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golfsale
On 18/07/2016 at 19:45, Pookie said:

I do not want to see scenarios involving either Sherlock Holmes or Jack the Ripper. 

 

I usually find Jack the Ripper utterly boring. The fact that I consider Return of the Ripper to be the best Gaslight supplement is all the more telling.

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Lammomedes
On 18/07/2016 at 19:59, The_Tatterdemalion_King said:

Alternately, you could have Holmes (or, I don't know, Solar Pons?) show up, and reveal himself to be a raging apopheniac who has a reputation for genius purely on the basis of Watson's sycophantic memoirs and buffaloing Lestrade with polysyllabic proclamations. 

 

Or, Holmes is just an actor, and everything is Watson's creation.

 

Of course, you could just watch "Without a Clue!" which is the same premise. It is one of my enjoyable whimsy movies about the Great Detective.

http://www.imdb.com/title/tt0096454/

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Pookie

I usually find Jack the Ripper utterly boring. The fact that I consider Return of the Ripper to be the best Gaslight supplement is all the more telling.

 

Definitely not a fan of Return of the Ripper.

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woodnoggin

I prefer the scenarios in Dark Designs to those in Sacraments of Evil. We had a lot of fun with the scenes and recurring villain in the two connected Dark Designs scenarios. I believe the author wrote that he would change the ending of Eyes for the Blind were he to write it now, which may preclude a straight reprint.

 

For industrial gaslight scenarios there is Geoff Gillan's 'The Machine King'.

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Deodanth

Similarly I'd be quite interested in some of the monographs in terms of topic, like Sudan and Raj, but as I've heard the execution leaves something to be desired I haven't bought them. 

 

Glad that others have mentioned settings outside of London.  I'll put in a plug for "Spheres of Influence" from Mysteries of Sudan.  With some embellishment, it would make a full-fledged scenario and a nice romp through London, Rome, Cairo, Aswan, Khartoum, and possibly other locations.

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Shimmin Beg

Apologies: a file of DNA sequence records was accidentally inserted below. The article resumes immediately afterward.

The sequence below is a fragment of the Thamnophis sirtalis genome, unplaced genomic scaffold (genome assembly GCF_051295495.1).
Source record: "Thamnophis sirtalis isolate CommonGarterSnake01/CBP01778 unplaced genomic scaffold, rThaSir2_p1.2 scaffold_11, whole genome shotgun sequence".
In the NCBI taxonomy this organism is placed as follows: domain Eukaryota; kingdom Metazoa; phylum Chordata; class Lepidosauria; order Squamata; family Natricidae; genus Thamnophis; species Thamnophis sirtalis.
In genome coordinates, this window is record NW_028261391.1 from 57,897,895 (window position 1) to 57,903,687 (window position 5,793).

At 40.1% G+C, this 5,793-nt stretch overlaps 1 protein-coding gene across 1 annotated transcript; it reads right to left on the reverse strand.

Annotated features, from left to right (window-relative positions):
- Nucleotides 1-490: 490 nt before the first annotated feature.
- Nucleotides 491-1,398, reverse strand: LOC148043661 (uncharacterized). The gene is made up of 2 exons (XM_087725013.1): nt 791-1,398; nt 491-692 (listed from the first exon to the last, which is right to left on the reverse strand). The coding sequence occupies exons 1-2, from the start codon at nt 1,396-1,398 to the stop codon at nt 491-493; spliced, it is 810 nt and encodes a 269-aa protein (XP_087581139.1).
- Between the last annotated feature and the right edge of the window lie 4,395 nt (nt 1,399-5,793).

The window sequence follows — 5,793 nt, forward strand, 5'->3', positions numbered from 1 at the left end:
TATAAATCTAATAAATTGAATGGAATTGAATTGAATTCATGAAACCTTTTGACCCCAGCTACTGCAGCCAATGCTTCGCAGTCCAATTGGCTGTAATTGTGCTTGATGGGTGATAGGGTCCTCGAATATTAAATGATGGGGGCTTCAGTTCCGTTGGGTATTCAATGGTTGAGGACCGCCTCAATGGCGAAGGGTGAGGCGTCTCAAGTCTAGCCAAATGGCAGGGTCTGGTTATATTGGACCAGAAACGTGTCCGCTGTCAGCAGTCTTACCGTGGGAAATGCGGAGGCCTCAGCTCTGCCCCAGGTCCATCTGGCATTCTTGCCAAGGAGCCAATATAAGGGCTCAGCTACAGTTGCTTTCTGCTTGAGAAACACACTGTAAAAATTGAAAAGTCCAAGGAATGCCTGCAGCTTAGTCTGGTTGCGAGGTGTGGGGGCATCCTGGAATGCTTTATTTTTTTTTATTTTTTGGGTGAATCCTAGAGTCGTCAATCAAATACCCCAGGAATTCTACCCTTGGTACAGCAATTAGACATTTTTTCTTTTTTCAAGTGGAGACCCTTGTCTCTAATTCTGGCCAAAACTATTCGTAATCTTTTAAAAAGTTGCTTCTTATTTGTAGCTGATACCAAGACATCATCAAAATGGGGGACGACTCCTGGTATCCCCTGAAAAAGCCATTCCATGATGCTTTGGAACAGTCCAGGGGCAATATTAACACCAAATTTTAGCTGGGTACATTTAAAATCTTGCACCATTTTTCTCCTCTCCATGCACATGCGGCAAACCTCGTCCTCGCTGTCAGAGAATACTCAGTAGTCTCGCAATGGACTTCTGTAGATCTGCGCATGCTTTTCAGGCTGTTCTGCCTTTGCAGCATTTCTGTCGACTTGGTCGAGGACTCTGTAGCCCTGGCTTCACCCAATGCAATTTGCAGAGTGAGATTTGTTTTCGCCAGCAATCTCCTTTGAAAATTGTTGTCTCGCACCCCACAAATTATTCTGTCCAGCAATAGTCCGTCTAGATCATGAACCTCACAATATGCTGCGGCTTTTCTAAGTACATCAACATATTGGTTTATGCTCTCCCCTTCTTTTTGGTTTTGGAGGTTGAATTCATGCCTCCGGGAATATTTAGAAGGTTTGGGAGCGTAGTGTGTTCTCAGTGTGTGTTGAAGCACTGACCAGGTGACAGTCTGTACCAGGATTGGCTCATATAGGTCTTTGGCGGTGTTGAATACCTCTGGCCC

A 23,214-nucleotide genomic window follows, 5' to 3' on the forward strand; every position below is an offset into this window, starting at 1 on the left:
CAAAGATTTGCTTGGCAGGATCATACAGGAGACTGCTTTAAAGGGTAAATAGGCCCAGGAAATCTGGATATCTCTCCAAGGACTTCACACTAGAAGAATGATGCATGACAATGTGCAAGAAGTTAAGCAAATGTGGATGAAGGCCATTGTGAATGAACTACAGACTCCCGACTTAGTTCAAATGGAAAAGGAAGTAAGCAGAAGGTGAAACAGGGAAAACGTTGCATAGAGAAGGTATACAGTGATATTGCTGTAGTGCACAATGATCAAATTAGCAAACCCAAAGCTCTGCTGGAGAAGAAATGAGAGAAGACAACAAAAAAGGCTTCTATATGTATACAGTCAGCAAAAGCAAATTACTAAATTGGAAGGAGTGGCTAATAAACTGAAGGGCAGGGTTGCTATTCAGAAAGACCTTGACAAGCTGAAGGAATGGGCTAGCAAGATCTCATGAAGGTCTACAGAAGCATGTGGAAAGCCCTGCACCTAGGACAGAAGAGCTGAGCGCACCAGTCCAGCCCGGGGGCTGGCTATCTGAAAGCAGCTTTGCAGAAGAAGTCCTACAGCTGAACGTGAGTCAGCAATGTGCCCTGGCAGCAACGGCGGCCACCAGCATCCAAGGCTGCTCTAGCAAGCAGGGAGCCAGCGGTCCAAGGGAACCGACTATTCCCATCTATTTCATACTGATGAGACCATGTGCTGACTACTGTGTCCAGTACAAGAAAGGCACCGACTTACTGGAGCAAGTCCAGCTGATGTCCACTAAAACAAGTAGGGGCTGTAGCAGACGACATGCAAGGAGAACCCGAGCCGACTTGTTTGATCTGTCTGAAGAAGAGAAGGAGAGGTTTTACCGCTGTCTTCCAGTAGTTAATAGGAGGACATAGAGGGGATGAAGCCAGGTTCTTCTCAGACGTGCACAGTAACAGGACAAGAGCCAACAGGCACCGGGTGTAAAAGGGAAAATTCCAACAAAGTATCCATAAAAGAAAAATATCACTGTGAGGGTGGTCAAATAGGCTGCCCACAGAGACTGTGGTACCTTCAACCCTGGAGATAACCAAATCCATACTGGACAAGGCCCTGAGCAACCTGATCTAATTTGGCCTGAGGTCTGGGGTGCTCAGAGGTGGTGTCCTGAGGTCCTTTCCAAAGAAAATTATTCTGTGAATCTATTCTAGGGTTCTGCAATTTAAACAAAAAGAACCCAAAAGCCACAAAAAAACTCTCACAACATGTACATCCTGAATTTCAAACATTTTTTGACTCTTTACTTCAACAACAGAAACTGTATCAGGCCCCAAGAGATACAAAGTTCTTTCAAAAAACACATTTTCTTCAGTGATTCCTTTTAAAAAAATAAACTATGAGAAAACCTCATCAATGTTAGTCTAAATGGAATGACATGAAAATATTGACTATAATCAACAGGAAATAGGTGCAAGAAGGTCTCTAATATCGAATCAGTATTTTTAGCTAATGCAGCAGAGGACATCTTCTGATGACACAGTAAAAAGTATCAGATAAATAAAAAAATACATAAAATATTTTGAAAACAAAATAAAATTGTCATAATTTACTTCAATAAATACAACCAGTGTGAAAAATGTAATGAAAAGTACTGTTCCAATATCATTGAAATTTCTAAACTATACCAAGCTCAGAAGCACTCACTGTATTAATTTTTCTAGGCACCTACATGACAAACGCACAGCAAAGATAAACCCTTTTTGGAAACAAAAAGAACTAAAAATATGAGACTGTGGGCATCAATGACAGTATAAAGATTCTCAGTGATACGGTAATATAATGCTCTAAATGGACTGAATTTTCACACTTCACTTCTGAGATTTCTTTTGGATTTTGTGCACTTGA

Glad that others have mentioned settings outside of London.

 

I think it's particularly important - and the non-UK/US settings especially - for a couple of reasons. 

 

One, there's enough London-centric Victoriana out there that if there's any setting you can probably blag, it's London.  I mean, my London friends and historian friends might complain, but eh.  Making up other regions is tougher.  I have a vague, inaccurate picture in my head of what Cockney costermongers do but basically no idea what life was like for rural farmers, fishermen, middle-class families in small towns, etc. (and researching this is harder than I hoped).

 

Two, a lot of what is out there in English about other countries, especially the colonies and empire, is questionable and I'd really like a reliable source of information.  There's period and later literature about adventuring in the Nile or India or Mesoamerica, mostly written by Brits and Americans who might never have been there, and it tends to focus on specific things.  I'd have no confidence at all in making up a game, even set somewhere as familiar as France, let alone attempting to depict India.  And I'd also be worried that I was spectacularly distorting things, including stuff that was flat-out insulting because I didn't know any better, and so on.  I think most of us want the satisfaction of knowing that our games are mostly accurate and where they aren't it's an artistic choice on our part.

 

Can anyone advise on non-English scenarios that might be worth a look?  Because I'd also be interested in seeing some European settings, although I appreciate that's stretching the remit well beyond re-publishing to actual translation.

 

 

I prefer the scenarios in Dark Designs to those in Sacraments of Evil. We had a lot of fun with the scenes and recurring villain in the two connected Dark Designs scenarios. I believe the author wrote that he would change the ending of Eyes for the Blind were he to write it now, which may preclude a straight reprint.

 

For industrial gaslight scenarios there is Geoff Gillan's 'The Machine King'.

 

Thanks for the tip.

 

I thought there were lots of cool ideas and scenes in Dark Designs, including the basic premises, but they had structural issues.  I wonder what the revised ending would be?

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emsstrand

Anyone still really, really looking to find "The Golden Dawn", write me a personal message. I have a hint here...

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Karloff

I particularly like the bit on Golden Dawn's dedications page where it says 'thanks to [name, name] and Alan Smithee for their patience ...'